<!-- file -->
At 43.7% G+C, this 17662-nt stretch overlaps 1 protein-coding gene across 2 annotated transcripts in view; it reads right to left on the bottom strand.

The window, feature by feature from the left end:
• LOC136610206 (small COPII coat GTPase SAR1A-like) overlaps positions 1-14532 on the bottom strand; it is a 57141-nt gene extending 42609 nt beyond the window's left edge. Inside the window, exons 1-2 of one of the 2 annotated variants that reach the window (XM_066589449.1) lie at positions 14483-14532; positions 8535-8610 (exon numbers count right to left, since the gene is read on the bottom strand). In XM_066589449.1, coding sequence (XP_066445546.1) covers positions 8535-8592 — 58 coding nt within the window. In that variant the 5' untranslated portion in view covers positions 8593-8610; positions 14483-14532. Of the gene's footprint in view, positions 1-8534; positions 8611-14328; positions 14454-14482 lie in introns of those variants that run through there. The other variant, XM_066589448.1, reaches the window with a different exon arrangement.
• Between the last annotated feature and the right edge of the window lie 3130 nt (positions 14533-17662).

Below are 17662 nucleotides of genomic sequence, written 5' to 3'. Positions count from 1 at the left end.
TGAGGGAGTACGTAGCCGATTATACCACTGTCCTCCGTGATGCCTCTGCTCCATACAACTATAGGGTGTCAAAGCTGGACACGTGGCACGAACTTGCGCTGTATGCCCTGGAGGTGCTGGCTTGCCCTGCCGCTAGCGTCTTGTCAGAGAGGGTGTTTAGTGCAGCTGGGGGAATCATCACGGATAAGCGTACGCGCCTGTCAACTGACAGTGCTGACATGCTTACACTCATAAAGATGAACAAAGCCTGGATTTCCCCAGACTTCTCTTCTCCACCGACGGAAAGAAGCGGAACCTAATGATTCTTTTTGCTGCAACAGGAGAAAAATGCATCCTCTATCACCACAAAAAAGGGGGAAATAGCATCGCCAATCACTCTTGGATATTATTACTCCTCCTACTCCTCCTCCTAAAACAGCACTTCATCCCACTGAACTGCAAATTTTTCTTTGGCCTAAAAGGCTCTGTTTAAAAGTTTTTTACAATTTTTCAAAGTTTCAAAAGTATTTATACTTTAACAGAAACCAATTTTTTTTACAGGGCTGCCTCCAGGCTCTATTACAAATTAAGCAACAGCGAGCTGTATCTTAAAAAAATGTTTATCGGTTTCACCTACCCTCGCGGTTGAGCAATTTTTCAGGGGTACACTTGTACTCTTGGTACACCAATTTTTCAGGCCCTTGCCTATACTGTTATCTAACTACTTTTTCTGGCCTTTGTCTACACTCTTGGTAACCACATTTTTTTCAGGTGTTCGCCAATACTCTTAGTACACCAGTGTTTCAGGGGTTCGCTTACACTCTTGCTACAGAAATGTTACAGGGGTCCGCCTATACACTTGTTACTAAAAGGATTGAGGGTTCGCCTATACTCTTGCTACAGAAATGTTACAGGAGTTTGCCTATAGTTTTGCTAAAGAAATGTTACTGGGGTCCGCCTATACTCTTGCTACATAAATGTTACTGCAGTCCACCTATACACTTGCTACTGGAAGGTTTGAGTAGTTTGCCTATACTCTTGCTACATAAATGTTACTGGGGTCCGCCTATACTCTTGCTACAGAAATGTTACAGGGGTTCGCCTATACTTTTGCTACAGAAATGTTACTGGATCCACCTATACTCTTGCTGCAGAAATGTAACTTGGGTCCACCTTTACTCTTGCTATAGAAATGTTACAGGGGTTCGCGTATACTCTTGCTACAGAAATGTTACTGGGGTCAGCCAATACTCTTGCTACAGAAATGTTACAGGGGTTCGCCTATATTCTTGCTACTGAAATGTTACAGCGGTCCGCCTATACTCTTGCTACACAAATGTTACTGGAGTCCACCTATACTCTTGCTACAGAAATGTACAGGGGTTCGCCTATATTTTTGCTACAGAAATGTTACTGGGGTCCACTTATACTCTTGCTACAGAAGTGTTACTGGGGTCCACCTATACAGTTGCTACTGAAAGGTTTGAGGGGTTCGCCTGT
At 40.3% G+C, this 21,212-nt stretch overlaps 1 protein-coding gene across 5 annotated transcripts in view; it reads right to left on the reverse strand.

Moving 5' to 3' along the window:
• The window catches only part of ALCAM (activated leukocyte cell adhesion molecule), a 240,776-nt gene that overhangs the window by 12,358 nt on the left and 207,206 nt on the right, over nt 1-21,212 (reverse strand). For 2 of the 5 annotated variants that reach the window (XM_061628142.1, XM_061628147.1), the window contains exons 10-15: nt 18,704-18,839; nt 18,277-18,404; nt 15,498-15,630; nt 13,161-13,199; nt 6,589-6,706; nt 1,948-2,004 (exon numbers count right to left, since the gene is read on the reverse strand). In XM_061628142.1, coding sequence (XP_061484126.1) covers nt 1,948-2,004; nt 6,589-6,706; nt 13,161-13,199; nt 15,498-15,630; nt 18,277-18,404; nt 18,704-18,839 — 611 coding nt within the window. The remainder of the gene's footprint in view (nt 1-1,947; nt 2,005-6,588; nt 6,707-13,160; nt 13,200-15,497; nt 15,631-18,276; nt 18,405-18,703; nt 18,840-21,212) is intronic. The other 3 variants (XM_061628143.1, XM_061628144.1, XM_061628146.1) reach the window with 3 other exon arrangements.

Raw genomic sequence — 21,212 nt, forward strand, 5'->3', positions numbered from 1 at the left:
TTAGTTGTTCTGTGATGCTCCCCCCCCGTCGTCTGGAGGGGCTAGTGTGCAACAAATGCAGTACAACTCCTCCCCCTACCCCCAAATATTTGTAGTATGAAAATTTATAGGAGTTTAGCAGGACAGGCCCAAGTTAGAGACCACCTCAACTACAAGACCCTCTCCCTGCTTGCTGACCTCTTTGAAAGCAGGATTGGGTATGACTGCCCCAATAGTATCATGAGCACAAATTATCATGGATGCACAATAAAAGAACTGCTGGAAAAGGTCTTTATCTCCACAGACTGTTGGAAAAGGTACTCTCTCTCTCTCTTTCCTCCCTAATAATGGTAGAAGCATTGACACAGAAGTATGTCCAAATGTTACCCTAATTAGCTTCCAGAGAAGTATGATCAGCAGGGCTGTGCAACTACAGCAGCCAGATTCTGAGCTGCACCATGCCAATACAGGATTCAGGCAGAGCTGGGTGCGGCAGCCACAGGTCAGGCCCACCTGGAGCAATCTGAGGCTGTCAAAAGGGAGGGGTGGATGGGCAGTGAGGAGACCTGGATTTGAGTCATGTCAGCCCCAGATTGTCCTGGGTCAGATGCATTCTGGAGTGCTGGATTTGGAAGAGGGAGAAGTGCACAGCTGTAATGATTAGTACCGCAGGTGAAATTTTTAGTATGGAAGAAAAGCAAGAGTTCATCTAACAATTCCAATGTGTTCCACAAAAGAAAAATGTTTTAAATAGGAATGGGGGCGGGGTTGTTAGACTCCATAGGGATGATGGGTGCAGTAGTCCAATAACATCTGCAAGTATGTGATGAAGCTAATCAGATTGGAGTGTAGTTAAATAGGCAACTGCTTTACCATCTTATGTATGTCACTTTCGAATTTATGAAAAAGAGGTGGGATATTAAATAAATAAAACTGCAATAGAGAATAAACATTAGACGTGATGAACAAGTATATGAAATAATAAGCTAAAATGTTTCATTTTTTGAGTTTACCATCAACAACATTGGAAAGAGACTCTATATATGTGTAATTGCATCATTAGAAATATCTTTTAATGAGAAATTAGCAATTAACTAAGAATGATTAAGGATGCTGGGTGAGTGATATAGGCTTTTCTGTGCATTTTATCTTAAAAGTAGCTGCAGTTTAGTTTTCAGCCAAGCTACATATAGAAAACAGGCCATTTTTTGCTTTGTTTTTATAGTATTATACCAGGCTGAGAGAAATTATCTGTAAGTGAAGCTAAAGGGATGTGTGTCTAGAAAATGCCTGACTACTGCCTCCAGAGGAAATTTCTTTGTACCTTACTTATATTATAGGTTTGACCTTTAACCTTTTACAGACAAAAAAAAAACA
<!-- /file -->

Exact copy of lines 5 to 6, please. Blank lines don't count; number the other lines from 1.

Below are 17662 nucleotides of genomic sequence, written 5' to 3'. Positions count from 1 at the left end.
TGAGGGAGTACGTAGCCGATTATACCACTGTCCTCCGTGATGCCTCTGCTCCATACAACTATAGGGTGTCAAAGCTGGACACGTGGCACGAACTTGCGCTGTATGCCCTGGAGGTGCTGGCTTGCCCTGCCGCTAGCGTCTTGTCAGAGAGGGTGTTTAGTGCAGCTGGGGGAATCATCACGGATAAGCGTACGCGCCTGTCAACTGACAGTGCTGACATGCTTACACTCATAAAGATGAACAAAGCCTGGATTTCCCCAGACTTCTCTTCTCCACCGACGGAAAGAAGCGGAACCTAATGATTCTTTTTGCTGCAACAGGAGAAAAATGCATCCTCTATCACCACAAAAAAGGGGGAAATAGCATCGCCAATCACTCTTGGATATTATTACTCCTCCTACTCCTCCTCCTAAAACAGCACTTCATCCCACTGAACTGCAAATTTTTCTTTGGCCTAAAAGGCTCTGTTTAAAAGTTTTTTACAATTTTTCAAAGTTTCAAAAGTATTTATACTTTAACAGAAACCAATTTTTTTTACAGGGCTGCCTCCAGGCTCTATTACAAATTAAGCAACAGCGAGCTGTATCTTAAAAAAATGTTTATCGGTTTCACCTACCCTCGCGGTTGAGCAATTTTTCAGGGGTACACTTGTACTCTTGGTACACCAATTTTTCAGGCCCTTGCCTATACTGTTATCTAACTACTTTTTCTGGCCTTTGTCTACACTCTTGGTAACCACATTTTTTTCAGGTGTTCGCCAATACTCTTAGTACACCAGTGTTTCAGGGGTTCGCTTACACTCTTGCTACAGAAATGTTACAGGGGTCCGCCTATACACTTGTTACTAAAAGGATTGAGGGTTCGCCTATACTCTTGCTACAGAAATGTTACAGGAGTTTGCCTATAGTTTTGCTAAAGAAATGTTACTGGGGTCCGCCTATACTCTTGCTACATAAATGTTACTGCAGTCCACCTATACACTTGCTACTGGAAGGTTTGAGTAGTTTGCCTATACTCTTGCTACATAAATGTTACTGGGGTCCGCCTATACTCTTGCTACAGAAATGTTACAGGGGTTCGCCTATACTTTTGCTACAGAAATGTTACTGGATCCACCTATACTCTTGCTGCAGAAATGTAACTTGGGTCCACCTTTACTCTTGCTATAGAAATGTTACAGGGGTTCGCGTATACTCTTGCTACAGAAATGTTACTGGGGTCAGCCAATACTCTTGCTACAGAAATGTTACAGGGGTTCGCCTATATTCTTGCTACTGAAATGTTACAGCGGTCCGCCTATACTCTTGCTACACAAATGTTACTGGAGTCCACCTATACTCTTGCTACAGAAATGTACAGGGGTTCGCCTATATTTTTGCTACAGAAATGTTACTGGGGTCCACTTATACTCTTGCTACAGAAGTGTTACTGGGGTCCACCTATACAGTTGCTACTGAAAGGTTTGAGGGGTTCGCCTGT